LONDON (Reuters) - Rising U.S. bond yields and a resurgent dollar are kicking up a storm which threatens to rip through emerging markets this year.
They reflect a tightening of financial conditions that, on their own, could choke off flows into risky assets and markets. Together, they have the potential to trigger far more damaging waves of selling.
The Institute of International Finance said last week that the rise in the 10-year U.S. bond yield to 3 percent and the rampant dollar have prompted a sharp downturn in portfolio flows to emerging markets, triggering a “reversal alert”.
The reversal may already be underway. According to the IIF, emerging market equity and bond fund outflows in the last two weeks of April totaled $5.6 billion.
(For a graphic showing Emerging market portfolio flows - IIF, click here: reut.rs/2I9vB0n)
Data from fund flow trackers EPFR Global show that the cumulative inflow into emerging market bond funds since 2005 peaked at $194.5 billion in January. It’s currently some $6 billion lower than that now, and the $4 billion outflow in March was the biggest monthly outflow since late 2016.
EPFR’s fund flow figures show appetite for emerging market stocks remains firm. But the MSCI’s global emerging market equity index is still down 10 percent from its peak in late January, lagging Wall Street and the broader MSCI World index.
The spike in the dollar and Treasury yields casts an increasingly large shadow over global markets. The 10-year yield hit 3 pct late last month for the first time in four years, and the dollar is now at its strongest level since January.
At 3 pct, a 10-year U.S. Treasury bond - probably the safest and most liquid security on the planet - seems a whole lot more attractive to a U.S. money manager than an emerging market bond carrying increasing credit and exchange rate risk.
“Rising global rates put the spotlight on high debt levels across emerging markets, which are likely to be more of a consideration for EM portfolio investors going forward,” the IIF warned.
Emerging markets were last at the mercy of rising Treasury yields and dollar in 2013-2016, a period book-ended by the Fed’s “taper tantrum” of May 2013 and the culmination of a near three-year, 30 pct dollar rally in December 2016.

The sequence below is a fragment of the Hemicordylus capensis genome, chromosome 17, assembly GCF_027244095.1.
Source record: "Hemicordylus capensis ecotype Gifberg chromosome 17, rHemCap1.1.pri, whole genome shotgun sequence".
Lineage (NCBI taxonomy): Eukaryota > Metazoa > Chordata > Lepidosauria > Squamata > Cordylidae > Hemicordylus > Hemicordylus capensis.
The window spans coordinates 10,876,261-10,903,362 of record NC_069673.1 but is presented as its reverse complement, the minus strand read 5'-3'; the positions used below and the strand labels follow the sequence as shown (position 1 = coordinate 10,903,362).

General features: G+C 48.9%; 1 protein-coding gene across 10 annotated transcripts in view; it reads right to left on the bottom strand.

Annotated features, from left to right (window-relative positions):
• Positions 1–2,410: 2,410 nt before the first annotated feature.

Investors pulled tens of billions out of emerging markets.
(For a graphic showing Emerging market fund flows - EPFR, click here: reut.rs/2JH7MKA)
They have yet to bail like they did in mid-2013 when then Fed chief Ben Bernanke signaled an end to super cheap and easy money. The $18 billion outflow from EM bond funds in June that year remains the largest on record, EPFR Global data show.
And there’s nothing to suggest a repeat is on the cards this time around. But emerging market exposure to a stronger dollar and higher U.S. borrowing costs has been built up to such an extent in recent years that nerves will be jangling.
More than $900 billion of emerging market bonds come due this year, according to the IIF. Countries like Turkey, Poland and Argentina that rely on large inflows of foreign capital to plug their current account gaps are particularly vulnerable to rising U.S. borrowing costs.
Many other countries are exposed to a higher dollar and U.S. yields. The dollar’s 10 pct decline last year, its biggest annual fall since 2003, fueled a huge increase in dollar-denominated credit around the world.
According to the Bank for International Settlements, dollar-denominated credit to non-bank borrowers outside the United States increased by 8 pct last year to $11.4 trillion, of which emerging markets account for some $3.7 trillion.
The borrowing binge across emerging markets, in particular, was remarkable. The annual growth rate of dollar credit to non-bank borrowers in emerging countries more than tripled to 10 pct, led by an “unprecedented” 22 pct surge in debt issuance in the second half of 2017, the BIS said this week.
(For a graphic showing Emerging market dollar credit - BIS, click here: reut.rs/2reaekF)
The dollar’s weakness was expected to deepen this year, and hedge funds and speculators built up their largest short dollar position since 2011, Commodity Futures Trading Commission figures show.
But propelled by rising U.S. interest rates and bond yields, the dollar has rebounded in recent weeks and is now its strongest in four months. It rose 2 pct in April alone, its best month since late 2016, and is showing no sign of slowing down.
That massive short dollar position is at risk. A scramble to cut it will add even more rocket fuel to the currency’s rally, piling further pressure on dollar borrowers in emerging markets.
The opinions expressed here are those of the author, a columnist for Reuters.
Reporting by Jamie McGeever, editing by Larry King